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1.
Article in English | MEDLINE | ID: mdl-35490317

ABSTRACT

Neglected Tropical Diseases (NTDs) are a group of twenty (20) chronic, communicable, infectious diseases endemic to the tropics and sub-tropics climate countries which are intimately associated with poverty, poor sanitation, limited clean water, and healthcare delivery; and dwellers live in proximity to pathogens and diseases vectors. The pathogens are protozoans, bacteria, helminths, fungi, and viruses. NTDs currently affects about one billion people globally, out of which 500 million are Africans living in rural settlements with low political voice and support. In recent years, NTDs have received little research recognition, development, and funding because more research efforts by global health stakeholders are focused on recognized diseases like Cancers, Hepatitis, Tuberculosis, Acquired Immune-Deficiency Syndrome (AIDS), and Malaria that affects most developed countries. The emergence of the viral novel COVID-19 will exacerbate the burden of NTDs on disadvantaged communities as global health efforts are again focused on COVID-19 clearance in terms of research and development to find a drug/vaccine amidst other investigations on recognized infections. This development can result in high death tolls due to NTDs if control measures aren't prioritized now. This perspective piece addresses the need for NTDs control amidst COVID-19 clearance efforts to mitigate another viral health crisis in Africa.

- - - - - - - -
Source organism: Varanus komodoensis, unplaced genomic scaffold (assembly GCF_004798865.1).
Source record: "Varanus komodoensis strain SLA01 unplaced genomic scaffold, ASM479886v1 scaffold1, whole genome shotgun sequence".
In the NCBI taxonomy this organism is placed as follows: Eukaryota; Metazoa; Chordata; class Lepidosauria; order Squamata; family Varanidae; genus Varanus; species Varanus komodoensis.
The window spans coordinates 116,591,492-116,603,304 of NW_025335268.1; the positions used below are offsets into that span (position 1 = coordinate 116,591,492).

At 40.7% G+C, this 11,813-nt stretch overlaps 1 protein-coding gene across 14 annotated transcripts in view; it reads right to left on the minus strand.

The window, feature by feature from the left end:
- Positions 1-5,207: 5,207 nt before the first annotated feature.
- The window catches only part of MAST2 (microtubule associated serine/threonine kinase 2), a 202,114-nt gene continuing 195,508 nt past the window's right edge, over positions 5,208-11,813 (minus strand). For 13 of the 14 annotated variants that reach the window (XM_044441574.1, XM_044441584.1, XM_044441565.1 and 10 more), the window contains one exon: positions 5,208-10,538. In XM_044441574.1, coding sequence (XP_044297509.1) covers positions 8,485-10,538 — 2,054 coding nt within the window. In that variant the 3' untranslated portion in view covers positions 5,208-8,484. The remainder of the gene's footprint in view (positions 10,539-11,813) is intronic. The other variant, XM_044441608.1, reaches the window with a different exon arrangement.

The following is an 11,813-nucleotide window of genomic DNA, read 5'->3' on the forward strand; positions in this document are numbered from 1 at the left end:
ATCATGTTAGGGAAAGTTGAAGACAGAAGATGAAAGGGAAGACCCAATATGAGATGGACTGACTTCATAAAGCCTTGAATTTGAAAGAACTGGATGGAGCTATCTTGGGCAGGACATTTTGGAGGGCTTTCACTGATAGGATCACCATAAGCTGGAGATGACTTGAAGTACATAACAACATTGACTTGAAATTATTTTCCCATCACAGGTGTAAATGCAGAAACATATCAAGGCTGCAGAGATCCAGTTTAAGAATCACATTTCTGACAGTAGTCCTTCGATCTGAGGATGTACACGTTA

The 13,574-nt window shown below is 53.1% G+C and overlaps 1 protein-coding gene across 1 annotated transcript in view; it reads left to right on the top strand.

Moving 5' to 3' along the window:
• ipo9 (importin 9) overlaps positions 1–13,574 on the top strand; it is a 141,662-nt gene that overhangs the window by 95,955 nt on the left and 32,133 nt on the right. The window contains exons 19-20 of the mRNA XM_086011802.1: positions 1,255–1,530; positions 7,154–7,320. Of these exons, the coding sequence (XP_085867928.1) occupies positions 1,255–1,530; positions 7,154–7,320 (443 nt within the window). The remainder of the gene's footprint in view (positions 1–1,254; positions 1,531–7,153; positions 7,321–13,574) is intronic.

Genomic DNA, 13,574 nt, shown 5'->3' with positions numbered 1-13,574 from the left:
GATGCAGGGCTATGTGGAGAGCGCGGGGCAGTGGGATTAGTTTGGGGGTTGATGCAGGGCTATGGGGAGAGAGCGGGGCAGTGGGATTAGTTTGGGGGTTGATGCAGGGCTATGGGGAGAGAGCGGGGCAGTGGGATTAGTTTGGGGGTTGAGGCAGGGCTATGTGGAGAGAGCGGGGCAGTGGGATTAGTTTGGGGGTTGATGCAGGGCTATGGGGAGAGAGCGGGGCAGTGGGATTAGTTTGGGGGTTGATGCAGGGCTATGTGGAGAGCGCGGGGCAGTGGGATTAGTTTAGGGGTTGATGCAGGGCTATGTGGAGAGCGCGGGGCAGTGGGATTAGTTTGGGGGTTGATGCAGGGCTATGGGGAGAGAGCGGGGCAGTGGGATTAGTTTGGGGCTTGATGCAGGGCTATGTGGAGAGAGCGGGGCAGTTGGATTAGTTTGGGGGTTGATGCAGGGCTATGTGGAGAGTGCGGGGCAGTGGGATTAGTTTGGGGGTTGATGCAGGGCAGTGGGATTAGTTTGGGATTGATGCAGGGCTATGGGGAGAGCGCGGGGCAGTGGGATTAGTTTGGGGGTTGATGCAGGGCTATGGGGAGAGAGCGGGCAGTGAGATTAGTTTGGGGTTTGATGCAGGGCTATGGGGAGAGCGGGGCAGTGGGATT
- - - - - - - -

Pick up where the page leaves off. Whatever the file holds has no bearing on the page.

3.
Brain Behav Immun ; 103: 243-245, 2022 May 10.
Article in English | MEDLINE | ID: mdl-35550853

ABSTRACT

Conflicts are inevitable, and so are refugees. Due to conflicts in Ukraine, the global refugee population has reached new highs. As people continue to flee Ukraine amid the ongoing pandemic in droves, their exposure to COVID-19 and infectious diseases that are common among the refugee population, such as tuberculosis, is on the rise as well. Also factoring in the fact that Ukraine has a large population living with communicable diseases like HIV and hepatitis C, along with other non-communicable conditions like diabetes and cancer, there is a pronounced need to protect these refugees and local residents from potential public health crises. In this paper, we investigate the challenges that health and government officials face in addressing refugees' health needs and preferences. Furthermore, we discuss the imperative to provide timely and effective health services to refugees, such as psychoneuroimmunology-based interventions that could help address refugees' multifactorial and multifaceted health needs and requirements. While conflicts are inevitable, public health crises are not. In light of the renewed imperative to safeguard shared humanity and solidify global solidarity, collaborative actions are needed to ensure fair, kind, and true public health environments are available to refugees of the current conflict and beyond.

4.
FASEB J ; 36 Suppl 12022 May.
Article in English | MEDLINE | ID: mdl-35552769

ABSTRACT